In this quote, Gogol reflects on the end of his marriage to Moushumi. Their relationship collapses finally after he discovers her affair with Dimitri, and ends in a way that is deeply embarrassing for him, since their union had been celebrated so publicly by friends and family. He diagnoses the reasons behind the failure of their marriage here, recognizing that their reasons for marrying were fundamentally flawed; both of them sought stability and identity in the other, without having formed a stable identity for themselves first. It was a relationship built out of fear, nostalgia, and curiosity, rather than true love. Now that part of his life feels strangely and inexplicably distant from Gogol.

By describing this time as if it “were a name he’d ceased to use,” Gogol again underlines the significance of names—the various names that reflect a variety of distinct identities, formed in cooperation with the people who use them. Monu and Mithu, for instance, the Indian familial pet names of Ashoke and Ashima, only exist in the context of those characters' relationships to their families back home. Now that the context of Gogol's relationship to Moushumi has evaporated, their time together has no more meaning, since what meaning it had for him was formed in cooperation with her.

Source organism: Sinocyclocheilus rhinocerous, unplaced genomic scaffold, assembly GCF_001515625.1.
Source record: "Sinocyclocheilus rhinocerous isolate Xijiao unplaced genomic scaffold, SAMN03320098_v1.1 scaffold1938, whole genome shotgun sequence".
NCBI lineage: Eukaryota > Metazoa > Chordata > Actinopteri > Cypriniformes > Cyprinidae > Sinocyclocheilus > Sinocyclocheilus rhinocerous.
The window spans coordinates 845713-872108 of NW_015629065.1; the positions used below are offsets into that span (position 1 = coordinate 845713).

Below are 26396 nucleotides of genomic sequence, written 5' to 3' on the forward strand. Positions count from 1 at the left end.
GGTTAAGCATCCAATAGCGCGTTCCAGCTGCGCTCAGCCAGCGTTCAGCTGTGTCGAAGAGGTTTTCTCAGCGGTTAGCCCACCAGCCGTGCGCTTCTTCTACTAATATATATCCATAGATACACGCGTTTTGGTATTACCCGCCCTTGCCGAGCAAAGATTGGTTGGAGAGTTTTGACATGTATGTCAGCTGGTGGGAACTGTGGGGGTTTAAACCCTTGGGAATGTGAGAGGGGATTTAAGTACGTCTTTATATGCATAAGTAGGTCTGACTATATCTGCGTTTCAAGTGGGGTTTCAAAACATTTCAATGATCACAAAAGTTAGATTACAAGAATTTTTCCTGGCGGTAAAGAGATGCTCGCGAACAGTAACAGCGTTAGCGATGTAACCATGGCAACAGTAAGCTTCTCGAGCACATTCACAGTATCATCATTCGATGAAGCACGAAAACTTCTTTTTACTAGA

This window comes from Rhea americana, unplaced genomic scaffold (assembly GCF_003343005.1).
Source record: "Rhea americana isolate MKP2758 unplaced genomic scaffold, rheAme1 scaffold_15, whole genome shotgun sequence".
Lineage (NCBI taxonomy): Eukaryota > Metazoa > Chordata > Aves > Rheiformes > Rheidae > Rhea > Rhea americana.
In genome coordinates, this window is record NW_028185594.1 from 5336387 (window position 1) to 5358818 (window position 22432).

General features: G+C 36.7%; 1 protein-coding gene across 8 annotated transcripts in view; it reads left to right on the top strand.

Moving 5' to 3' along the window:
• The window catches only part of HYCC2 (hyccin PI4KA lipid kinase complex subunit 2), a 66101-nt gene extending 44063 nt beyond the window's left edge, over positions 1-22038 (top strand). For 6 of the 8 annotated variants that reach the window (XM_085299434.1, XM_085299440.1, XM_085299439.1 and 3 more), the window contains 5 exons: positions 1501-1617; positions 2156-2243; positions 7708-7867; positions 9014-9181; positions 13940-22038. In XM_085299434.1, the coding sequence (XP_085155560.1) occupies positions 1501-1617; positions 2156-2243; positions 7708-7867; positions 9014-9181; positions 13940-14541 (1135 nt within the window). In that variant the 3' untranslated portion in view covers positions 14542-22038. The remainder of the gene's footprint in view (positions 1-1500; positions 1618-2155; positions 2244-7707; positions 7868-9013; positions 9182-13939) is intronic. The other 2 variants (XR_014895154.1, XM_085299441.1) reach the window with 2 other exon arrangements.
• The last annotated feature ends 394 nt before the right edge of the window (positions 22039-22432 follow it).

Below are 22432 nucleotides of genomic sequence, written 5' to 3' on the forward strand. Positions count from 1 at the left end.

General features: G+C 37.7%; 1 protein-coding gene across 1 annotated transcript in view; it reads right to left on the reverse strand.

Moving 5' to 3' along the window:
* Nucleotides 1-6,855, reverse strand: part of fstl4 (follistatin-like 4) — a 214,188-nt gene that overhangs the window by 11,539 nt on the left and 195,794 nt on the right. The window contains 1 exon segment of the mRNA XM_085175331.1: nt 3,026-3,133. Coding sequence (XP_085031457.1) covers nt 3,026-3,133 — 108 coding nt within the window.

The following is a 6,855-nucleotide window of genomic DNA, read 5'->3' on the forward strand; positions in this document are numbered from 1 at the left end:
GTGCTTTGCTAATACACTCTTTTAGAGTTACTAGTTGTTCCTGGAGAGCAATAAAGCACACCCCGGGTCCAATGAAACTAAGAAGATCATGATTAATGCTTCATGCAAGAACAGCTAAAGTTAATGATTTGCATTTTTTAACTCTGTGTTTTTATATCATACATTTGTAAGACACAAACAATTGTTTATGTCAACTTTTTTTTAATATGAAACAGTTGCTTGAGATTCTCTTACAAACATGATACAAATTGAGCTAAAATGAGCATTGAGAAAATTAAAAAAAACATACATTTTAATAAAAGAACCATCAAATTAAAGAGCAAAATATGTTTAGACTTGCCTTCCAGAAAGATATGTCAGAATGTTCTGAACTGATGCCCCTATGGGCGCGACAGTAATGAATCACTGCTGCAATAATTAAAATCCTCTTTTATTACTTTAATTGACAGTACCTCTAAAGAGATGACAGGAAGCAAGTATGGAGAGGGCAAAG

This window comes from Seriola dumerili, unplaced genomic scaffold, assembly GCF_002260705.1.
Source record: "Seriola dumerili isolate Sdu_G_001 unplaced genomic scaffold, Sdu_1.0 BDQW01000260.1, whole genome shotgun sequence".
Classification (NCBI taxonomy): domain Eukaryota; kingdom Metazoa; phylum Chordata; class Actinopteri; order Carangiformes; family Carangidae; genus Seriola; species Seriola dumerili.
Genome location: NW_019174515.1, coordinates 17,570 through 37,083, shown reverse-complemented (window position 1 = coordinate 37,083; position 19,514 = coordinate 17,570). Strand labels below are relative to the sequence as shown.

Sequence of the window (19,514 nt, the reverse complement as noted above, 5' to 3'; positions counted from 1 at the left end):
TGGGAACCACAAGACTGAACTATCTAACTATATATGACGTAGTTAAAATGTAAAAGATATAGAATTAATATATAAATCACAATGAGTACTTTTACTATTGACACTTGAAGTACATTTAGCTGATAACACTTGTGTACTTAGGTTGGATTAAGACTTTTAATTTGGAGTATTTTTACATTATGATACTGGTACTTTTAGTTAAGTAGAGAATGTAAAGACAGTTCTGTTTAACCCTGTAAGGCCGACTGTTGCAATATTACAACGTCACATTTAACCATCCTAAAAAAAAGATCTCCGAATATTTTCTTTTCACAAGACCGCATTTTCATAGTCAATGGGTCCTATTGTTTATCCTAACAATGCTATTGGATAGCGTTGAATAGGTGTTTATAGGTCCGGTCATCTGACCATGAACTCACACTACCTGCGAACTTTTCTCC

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Moushumi Mazoomdar Character Timeline in The Namesake

The timeline below shows where the character Moushumi Mazoomdar appears in The Namesake. The colored dots and icons indicate which themes are associated with that appearance.
Chapter 4
The Indian Immigrant Experience Theme Icon
Family, Tradition, and Ritual Theme Icon
Independence, Rebellion, and Growing Up Theme Icon
...young to be with the adults. The closest to his age is a girl named Moushumi, recently arrived from England, but they have nothing in common. She rubs “7 Up”-flavored balm... (full context)